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When Leadership Gets Out of the Way

This article from Insurance Networking is strangely appropriate for CIOs trying to consider how to enable their teams and the IT department as a whole. The article focuses on a meeting between the author (Pat Speer) and Tsukasa Makino, deputy general manager of the Corporate Planning Department and IT Planning Department at Tokio Marine& Nichido Fire Insurance Co., Ltd. Makino noted that Takio Marine doesn't have a CIO, but do have a free-thinking, autonomous environment where all levels of employees can create innovation and optimization. The idea of not having a CIO is one that is a bit concerning or confusing (especially if you happen to be a CIO), but the idea does have some merit. Management Innovation eXchange recognized Takio Marine for reducing bureaucracy and having all stakeholders understand where the IT organization was heading. This led to voluntary innovation, breaking down the old organizational structure and allowing for restructuring Whef the entire group: In its “Beyond Bureaucracy Challenge” contest, The Mix's second phase of the HBR/McKinsey M-Price for Management Innovation, Makino san describes how, in 2004, a systems engineer initiated an action that triggered a series of transformational initiatives””many of which led to voluntary, grassroots and enterprise-wide activities that broke down organizational silos, used internal social networks to communicate progress, and with some dramatic HR reforms, made innovation “everyone's job.” How can we take this premise, the leaderless group, and make it work within our own organizations? No, the suggestion here isn't to remove yourself from the IT department, but to think of how effective a more innovative team can be for driving organization wide success.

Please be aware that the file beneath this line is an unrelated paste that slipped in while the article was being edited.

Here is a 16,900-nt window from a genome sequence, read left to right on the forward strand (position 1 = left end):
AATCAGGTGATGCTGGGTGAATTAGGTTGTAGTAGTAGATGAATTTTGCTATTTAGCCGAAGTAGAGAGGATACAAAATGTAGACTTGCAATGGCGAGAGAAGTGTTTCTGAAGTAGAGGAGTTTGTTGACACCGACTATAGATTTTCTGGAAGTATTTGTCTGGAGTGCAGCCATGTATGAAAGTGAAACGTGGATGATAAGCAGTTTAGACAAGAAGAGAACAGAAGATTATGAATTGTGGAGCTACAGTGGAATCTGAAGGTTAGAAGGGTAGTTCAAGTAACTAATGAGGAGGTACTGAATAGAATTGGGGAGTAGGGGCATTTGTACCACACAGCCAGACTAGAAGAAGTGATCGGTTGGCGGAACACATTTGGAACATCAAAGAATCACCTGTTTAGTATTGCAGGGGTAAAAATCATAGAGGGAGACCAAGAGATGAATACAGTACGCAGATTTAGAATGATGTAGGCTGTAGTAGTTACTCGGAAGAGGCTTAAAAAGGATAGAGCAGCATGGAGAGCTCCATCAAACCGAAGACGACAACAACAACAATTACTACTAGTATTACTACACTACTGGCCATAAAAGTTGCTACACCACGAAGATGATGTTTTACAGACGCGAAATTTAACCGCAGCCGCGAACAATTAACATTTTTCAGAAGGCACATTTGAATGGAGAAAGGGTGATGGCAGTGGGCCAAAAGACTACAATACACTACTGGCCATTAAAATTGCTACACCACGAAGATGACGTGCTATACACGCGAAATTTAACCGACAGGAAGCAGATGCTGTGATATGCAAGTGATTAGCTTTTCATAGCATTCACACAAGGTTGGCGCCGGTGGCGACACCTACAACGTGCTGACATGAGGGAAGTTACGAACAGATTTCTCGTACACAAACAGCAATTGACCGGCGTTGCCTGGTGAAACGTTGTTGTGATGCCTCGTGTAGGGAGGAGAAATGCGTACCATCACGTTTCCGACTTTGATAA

About Anne Grybowski

Anne is a former staff writer for CAI's Accelerating IT Success, with a degree in Media Studies from Penn State University.

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